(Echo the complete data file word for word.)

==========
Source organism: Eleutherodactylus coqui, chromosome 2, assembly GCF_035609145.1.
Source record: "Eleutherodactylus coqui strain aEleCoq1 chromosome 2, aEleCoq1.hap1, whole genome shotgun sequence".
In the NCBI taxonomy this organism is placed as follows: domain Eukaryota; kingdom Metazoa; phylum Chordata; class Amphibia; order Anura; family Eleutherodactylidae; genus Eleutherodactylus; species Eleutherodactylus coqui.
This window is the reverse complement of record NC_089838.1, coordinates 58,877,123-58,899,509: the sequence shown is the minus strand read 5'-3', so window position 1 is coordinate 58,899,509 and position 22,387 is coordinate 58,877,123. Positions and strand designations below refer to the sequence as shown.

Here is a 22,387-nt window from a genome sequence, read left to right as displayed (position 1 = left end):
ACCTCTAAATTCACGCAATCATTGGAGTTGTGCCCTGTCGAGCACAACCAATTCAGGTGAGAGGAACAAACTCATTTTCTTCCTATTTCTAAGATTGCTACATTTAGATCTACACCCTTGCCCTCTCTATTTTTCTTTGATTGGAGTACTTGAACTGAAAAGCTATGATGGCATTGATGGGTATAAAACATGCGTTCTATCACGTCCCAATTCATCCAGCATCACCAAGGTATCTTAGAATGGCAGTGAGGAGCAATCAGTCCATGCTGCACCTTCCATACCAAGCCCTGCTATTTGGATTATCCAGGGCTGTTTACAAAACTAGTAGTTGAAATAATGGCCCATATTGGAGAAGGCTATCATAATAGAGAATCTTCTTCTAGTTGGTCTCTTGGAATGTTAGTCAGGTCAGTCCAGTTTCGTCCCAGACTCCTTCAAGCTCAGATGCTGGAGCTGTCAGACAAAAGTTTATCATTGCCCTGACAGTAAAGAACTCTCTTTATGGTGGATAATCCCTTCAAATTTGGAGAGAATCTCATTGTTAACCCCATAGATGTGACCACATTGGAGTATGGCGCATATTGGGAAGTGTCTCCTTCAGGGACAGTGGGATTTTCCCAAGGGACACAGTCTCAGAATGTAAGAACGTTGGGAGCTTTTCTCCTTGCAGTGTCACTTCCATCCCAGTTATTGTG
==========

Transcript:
Source organism: Eleutherodactylus coqui, chromosome 2, assembly GCF_035609145.1.
Source record: "Eleutherodactylus coqui strain aEleCoq1 chromosome 2, aEleCoq1.hap1, whole genome shotgun sequence".
In the NCBI taxonomy this organism is placed as follows: domain Eukaryota; kingdom Metazoa; phylum Chordata; class Amphibia; order Anura; family Eleutherodactylidae; genus Eleutherodactylus; species Eleutherodactylus coqui.
This window is the reverse complement of record NC_089838.1, coordinates 58,877,123-58,899,509: the sequence shown is the minus strand read 5'-3', so window position 1 is coordinate 58,899,509 and position 22,387 is coordinate 58,877,123. Positions and strand designations below refer to the sequence as shown.

Here is a 22,387-nt window from a genome sequence, read left to right as displayed (position 1 = left end):
ACCTCTAAATTCACGCAATCATTGGAGTTGTGCCCTGTCGAGCACAACCAATTCAGGTGAGAGGAACAAACTCATTTTCTTCCTATTTCTAAGATTGCTACATTTAGATCTACACCCTTGCCCTCTCTATTTTTCTTTGATTGGAGTACTTGAACTGAAAAGCTATGATGGCATTGATGGGTATAAAACATGCGTTCTATCACGTCCCAATTCATCCAGCATCACCAAGGTATCTTAGAATGGCAGTGAGGAGCAATCAGTCCATGCTGCACCTTCCATACCAAGCCCTGCTATTTGGATTATCCAGGGCTGTTTACAAAACTAGTAGTTGAAATAATGGCCCATATTGGAGAAGGCTATCATAATAGAGAATCTTCTTCTAGTTGGTCTCTTGGAATGTTAGTCAGGTCAGTCCAGTTTCGTCCCAGACTCCTTCAAGCTCAGATGCTGGAGCTGTCAGACAAAAGTTTATCATTGCCCTGACAGTAAAGAACTCTCTTTATGGTGGATAATCCCTTCAAATTTGGAGAGAATCTCATTGTTAACCCCATAGATGTGACCACATTGGAGTATGGCGCATATTGGGAAGTGTCTCCTTCAGGGACAGTGGGATTTTCCCAAGGGACACAGTCTCAGAATGTAAGAACGTTGGGAGCTTTTCTCCTTGCAGTGTCACTTCCATCCCAGTTATTGTG